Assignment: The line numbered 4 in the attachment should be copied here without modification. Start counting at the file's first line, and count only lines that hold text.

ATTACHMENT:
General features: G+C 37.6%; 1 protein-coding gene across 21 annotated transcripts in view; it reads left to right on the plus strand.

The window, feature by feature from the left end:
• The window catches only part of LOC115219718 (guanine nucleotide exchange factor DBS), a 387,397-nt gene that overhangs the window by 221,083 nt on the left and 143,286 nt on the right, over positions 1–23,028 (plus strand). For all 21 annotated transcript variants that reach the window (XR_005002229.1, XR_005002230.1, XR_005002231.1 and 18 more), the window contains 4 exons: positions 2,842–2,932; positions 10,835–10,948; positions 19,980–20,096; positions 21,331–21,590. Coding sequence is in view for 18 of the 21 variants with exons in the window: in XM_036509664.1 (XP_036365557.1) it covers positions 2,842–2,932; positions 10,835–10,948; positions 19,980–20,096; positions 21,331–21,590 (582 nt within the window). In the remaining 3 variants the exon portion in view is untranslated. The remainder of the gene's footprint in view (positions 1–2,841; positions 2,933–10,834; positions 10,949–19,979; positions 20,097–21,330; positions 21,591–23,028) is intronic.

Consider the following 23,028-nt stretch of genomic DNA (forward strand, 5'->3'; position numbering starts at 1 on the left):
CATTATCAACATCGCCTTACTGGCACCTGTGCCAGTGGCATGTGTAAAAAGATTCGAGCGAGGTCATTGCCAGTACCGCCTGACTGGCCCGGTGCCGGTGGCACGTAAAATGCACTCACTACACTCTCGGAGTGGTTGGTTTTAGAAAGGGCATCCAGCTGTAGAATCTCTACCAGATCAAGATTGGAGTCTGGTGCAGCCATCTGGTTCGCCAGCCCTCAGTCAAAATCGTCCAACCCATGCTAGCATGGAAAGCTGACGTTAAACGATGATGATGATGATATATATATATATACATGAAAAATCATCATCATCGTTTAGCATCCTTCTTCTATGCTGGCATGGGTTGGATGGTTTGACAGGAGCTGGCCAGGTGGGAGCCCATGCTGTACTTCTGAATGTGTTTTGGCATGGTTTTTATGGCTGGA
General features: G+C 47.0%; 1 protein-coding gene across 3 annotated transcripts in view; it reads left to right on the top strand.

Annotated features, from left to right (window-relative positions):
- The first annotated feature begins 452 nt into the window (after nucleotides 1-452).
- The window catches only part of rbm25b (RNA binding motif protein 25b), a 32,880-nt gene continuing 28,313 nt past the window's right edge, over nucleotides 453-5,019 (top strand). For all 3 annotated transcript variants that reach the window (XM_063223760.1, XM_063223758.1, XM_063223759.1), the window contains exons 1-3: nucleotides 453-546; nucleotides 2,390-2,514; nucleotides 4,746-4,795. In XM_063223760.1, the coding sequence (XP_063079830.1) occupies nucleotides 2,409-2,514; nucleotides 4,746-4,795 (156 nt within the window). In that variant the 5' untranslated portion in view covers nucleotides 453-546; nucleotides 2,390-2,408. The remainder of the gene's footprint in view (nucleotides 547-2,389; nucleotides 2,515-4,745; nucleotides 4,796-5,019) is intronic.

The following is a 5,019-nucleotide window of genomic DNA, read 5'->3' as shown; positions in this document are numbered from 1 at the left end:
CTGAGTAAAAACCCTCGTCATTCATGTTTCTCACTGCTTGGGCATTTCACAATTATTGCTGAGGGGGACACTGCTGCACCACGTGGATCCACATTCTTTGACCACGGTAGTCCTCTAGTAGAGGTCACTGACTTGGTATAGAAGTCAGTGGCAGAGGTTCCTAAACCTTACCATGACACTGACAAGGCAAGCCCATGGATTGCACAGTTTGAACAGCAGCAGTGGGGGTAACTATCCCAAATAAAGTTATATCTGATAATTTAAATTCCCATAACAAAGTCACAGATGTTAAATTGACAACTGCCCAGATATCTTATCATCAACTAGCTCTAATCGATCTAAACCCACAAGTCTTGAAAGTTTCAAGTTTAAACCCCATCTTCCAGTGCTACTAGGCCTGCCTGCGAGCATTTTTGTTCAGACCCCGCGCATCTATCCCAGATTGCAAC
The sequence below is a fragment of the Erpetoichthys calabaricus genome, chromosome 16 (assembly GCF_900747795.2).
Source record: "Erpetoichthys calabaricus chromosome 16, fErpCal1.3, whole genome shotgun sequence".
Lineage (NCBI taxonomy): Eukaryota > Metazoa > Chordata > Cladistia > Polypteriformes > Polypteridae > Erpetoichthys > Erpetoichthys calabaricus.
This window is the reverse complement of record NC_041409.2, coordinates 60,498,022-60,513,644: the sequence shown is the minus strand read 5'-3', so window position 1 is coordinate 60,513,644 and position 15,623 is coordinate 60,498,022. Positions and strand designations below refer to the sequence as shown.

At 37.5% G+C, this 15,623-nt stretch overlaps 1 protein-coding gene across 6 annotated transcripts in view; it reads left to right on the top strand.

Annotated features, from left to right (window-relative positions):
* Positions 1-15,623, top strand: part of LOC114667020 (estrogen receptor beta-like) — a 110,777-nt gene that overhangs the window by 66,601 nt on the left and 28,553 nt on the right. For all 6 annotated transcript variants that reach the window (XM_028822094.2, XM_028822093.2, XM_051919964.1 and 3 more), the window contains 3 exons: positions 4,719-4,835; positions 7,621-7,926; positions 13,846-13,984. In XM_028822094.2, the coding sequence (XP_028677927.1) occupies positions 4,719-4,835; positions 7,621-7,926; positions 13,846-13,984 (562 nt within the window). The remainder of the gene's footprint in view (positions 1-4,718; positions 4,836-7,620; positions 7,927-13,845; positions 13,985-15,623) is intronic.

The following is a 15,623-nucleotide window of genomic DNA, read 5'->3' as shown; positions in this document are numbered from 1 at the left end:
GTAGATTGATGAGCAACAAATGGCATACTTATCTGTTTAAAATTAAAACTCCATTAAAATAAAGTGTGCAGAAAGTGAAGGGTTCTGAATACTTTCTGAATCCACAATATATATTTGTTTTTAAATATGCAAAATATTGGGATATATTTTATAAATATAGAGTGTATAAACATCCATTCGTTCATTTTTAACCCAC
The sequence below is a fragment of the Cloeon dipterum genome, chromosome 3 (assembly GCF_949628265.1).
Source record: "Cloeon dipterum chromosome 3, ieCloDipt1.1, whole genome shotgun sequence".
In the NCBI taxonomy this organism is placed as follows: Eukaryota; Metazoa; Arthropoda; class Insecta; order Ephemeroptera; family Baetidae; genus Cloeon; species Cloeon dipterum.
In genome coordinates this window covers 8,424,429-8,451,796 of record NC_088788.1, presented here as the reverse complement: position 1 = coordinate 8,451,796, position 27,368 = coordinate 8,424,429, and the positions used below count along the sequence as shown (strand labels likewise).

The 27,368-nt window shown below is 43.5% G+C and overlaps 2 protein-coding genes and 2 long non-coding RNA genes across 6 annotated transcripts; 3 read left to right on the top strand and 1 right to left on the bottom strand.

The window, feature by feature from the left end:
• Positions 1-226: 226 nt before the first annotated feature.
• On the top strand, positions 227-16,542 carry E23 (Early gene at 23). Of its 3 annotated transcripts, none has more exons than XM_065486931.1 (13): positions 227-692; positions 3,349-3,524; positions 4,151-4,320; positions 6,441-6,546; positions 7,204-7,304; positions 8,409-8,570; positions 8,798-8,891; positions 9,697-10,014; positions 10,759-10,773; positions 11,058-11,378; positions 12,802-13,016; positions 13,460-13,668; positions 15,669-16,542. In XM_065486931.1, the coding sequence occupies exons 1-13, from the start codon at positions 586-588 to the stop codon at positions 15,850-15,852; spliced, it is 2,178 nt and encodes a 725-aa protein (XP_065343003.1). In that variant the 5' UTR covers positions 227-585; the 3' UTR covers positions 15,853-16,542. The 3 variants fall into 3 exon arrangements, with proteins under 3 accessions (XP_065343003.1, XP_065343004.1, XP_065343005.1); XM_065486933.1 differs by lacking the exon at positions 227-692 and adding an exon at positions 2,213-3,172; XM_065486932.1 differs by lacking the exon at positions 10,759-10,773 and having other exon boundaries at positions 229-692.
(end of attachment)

Consider the following 23,028-nt stretch of genomic DNA (forward strand, 5'->3'; position numbering starts at 1 on the left):